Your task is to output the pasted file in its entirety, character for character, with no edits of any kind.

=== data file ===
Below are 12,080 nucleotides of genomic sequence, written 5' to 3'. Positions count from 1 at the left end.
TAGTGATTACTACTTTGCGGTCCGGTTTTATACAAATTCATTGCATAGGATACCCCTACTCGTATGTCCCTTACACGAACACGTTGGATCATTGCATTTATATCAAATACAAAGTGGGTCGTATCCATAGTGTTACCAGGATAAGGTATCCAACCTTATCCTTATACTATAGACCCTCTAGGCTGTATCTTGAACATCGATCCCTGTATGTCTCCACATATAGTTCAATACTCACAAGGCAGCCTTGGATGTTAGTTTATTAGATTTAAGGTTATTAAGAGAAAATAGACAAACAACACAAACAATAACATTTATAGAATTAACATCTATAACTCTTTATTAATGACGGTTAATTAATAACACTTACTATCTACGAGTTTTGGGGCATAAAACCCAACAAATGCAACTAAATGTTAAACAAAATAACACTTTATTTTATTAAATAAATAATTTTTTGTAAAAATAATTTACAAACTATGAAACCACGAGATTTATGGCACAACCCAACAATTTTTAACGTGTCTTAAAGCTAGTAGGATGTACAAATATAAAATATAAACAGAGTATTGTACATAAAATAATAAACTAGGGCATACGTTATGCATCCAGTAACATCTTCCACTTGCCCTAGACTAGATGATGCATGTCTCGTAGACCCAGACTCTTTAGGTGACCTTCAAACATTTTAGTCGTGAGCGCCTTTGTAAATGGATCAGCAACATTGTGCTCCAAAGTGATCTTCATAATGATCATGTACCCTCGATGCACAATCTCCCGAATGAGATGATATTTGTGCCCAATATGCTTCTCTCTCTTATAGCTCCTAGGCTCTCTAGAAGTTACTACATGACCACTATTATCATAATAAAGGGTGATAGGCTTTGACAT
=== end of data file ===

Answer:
Below are 12,080 nucleotides of genomic sequence, written 5' to 3'. Positions count from 1 at the left end.
TAGTGATTACTACTTTGCGGTCCGGTTTTATACAAATTCATTGCATAGGATACCCCTACTCGTATGTCCCTTACACGAACACGTTGGATCATTGCATTTATATCAAATACAAAGTGGGTCGTATCCATAGTGTTACCAGGATAAGGTATCCAACCTTATCCTTATACTATAGACCCTCTAGGCTGTATCTTGAACATCGATCCCTGTATGTCTCCACATATAGTTCAATACTCACAAGGCAGCCTTGGATGTTAGTTTATTAGATTTAAGGTTATTAAGAGAAAATAGACAAACAACACAAACAATAACATTTATAGAATTAACATCTATAACTCTTTATTAATGACGGTTAATTAATAACACTTACTATCTACGAGTTTTGGGGCATAAAACCCAACAAATGCAACTAAATGTTAAACAAAATAACACTTTATTTTATTAAATAAATAATTTTTTGTAAAAATAATTTACAAACTATGAAACCACGAGATTTATGGCACAACCCAACAATTTTTAACGTGTCTTAAAGCTAGTAGGATGTACAAATATAAAATATAAACAGAGTATTGTACATAAAATAATAAACTAGGGCATACGTTATGCATCCAGTAACATCTTCCACTTGCCCTAGACTAGATGATGCATGTCTCGTAGACCCAGACTCTTTAGGTGACCTTCAAACATTTTAGTCGTGAGCGCCTTTGTAAATGGATCAGCAACATTGTGCTCCAAAGTGATCTTCATAATGATCATGTACCCTCGATGCACAATCTCCCGAATGAGATGATATTTGTGCCCAATATGCTTCTCTCTCTTATAGCTCCTAGGCTCTCTAGAAGTTACTACATGACCACTATTATCATAATAAAGGGTGATAGGCTTTGACAT